The use of gramophones have come down. Today, it has mostly been reduced to an expensive accessory that accentuates the classy interiors of a house built in a perfect traditional style. However, there are still people who harbour a fond love for this device that was probably the only way to enjoy music in the olden days.
Gramophones mean a lot to Sunny Mathew. So much so that he ended up owning at least one piece of every type of gramophone. These pieces finally ended up in his store house, which gradually turned into a museum. A retired employee of the Kerala Forest Development Corporation, Mr. Mathew has collected as many as 300 gramophones and about 1,50,000 records, which are displayed in the museum.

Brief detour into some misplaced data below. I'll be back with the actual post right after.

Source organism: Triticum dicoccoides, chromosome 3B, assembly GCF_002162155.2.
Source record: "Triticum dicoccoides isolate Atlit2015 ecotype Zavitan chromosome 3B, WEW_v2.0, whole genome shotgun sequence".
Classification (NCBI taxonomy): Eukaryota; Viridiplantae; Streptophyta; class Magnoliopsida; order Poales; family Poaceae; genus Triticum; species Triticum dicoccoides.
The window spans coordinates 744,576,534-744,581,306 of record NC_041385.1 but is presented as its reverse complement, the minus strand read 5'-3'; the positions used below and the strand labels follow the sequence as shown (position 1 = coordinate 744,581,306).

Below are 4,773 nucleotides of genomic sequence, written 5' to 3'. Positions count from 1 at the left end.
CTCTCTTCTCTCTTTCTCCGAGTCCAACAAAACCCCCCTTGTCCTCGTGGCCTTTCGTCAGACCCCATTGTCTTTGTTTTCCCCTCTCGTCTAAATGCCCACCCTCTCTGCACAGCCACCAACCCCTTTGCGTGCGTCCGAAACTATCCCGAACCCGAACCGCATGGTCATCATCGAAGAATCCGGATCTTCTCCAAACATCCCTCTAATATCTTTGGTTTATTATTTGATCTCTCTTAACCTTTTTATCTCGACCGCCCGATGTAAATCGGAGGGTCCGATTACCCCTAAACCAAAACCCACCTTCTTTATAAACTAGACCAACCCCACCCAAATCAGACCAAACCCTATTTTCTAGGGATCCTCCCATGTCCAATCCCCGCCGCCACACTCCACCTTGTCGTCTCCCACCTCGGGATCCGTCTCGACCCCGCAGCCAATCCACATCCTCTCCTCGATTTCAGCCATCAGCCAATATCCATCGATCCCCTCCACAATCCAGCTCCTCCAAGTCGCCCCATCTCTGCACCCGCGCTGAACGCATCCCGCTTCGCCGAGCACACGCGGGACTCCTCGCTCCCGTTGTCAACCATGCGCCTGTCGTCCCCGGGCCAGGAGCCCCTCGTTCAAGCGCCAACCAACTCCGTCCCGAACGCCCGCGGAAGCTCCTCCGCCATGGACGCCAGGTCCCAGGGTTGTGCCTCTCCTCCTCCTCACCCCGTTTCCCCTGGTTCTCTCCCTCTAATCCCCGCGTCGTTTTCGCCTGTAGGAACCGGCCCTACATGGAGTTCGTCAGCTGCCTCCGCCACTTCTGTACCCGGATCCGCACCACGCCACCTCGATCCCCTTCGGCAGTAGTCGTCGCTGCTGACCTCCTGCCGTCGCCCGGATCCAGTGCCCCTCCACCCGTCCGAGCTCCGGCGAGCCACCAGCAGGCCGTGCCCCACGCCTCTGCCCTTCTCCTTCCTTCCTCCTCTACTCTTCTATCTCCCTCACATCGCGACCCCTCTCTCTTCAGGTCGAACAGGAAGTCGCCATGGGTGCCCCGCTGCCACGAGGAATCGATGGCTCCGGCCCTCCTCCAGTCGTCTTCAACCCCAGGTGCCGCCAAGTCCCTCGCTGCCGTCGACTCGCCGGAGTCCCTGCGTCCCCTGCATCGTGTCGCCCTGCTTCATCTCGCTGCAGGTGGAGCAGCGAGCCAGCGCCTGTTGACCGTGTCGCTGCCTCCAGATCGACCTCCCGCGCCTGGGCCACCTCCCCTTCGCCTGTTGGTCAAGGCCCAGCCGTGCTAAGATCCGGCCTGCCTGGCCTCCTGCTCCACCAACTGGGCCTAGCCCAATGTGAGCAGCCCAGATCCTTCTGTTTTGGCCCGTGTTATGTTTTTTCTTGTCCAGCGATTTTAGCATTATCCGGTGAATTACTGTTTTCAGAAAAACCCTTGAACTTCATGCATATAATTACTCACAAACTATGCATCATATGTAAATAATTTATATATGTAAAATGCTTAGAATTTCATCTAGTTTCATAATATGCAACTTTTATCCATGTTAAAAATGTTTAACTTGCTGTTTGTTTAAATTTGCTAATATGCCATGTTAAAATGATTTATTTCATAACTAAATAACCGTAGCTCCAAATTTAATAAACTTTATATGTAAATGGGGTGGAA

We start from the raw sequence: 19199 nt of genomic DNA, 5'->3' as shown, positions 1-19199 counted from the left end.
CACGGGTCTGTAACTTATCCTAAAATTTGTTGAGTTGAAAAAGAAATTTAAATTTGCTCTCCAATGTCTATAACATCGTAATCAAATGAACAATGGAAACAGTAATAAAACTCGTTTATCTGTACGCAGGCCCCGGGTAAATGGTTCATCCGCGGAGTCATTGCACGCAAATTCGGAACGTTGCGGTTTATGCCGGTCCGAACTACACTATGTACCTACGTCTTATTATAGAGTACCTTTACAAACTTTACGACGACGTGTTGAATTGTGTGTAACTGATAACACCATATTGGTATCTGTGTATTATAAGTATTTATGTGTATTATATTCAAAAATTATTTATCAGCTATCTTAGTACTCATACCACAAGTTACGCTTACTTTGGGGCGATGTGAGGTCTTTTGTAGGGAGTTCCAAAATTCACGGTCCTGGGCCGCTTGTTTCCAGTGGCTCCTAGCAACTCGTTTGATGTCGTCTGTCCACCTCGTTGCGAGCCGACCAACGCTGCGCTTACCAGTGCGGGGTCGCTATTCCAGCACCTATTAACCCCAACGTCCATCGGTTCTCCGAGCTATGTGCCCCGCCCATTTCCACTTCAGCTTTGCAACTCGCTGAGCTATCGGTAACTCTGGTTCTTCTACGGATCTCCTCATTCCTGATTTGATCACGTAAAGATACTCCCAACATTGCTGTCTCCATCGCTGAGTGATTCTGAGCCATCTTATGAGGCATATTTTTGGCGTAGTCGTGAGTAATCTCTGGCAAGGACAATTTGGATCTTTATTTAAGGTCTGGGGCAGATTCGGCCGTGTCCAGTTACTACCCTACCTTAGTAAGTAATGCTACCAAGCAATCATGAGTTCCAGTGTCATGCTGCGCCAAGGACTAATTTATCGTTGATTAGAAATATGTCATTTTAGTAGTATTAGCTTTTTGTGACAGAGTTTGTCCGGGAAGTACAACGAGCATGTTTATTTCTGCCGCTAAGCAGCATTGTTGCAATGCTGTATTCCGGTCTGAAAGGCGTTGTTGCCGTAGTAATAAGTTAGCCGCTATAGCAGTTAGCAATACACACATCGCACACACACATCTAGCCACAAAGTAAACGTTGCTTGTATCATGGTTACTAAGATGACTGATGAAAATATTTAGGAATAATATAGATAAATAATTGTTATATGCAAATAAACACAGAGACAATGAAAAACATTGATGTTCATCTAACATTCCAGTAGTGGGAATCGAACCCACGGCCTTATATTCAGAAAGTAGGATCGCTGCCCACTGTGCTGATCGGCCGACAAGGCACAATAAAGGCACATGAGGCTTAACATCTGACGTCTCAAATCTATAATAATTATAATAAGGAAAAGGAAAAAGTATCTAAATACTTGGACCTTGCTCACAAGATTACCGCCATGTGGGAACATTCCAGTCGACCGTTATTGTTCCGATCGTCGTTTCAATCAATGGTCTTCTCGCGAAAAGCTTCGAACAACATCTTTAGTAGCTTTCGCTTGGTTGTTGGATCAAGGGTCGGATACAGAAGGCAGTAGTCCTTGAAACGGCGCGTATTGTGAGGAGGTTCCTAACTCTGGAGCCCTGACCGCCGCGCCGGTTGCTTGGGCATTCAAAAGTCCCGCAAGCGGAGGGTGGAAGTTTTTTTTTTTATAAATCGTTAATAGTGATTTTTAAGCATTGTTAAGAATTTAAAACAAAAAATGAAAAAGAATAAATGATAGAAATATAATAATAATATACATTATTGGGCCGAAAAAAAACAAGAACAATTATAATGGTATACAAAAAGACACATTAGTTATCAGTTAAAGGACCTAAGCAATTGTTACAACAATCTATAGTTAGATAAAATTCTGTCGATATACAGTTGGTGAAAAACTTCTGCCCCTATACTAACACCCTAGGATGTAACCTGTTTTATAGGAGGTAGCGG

“My friend Mohamed Shafi, famously known as Gramophone Shafi, had organised a two-day exhibition-cum-seminar on gramophones and allied subjects at the Police Club, Kozhikode, in 2012. He persuaded me into this and said there would be enough sponsors for the programme and that the exhibition could be conducted without collecting any entry fee,” says Mr. Mathew.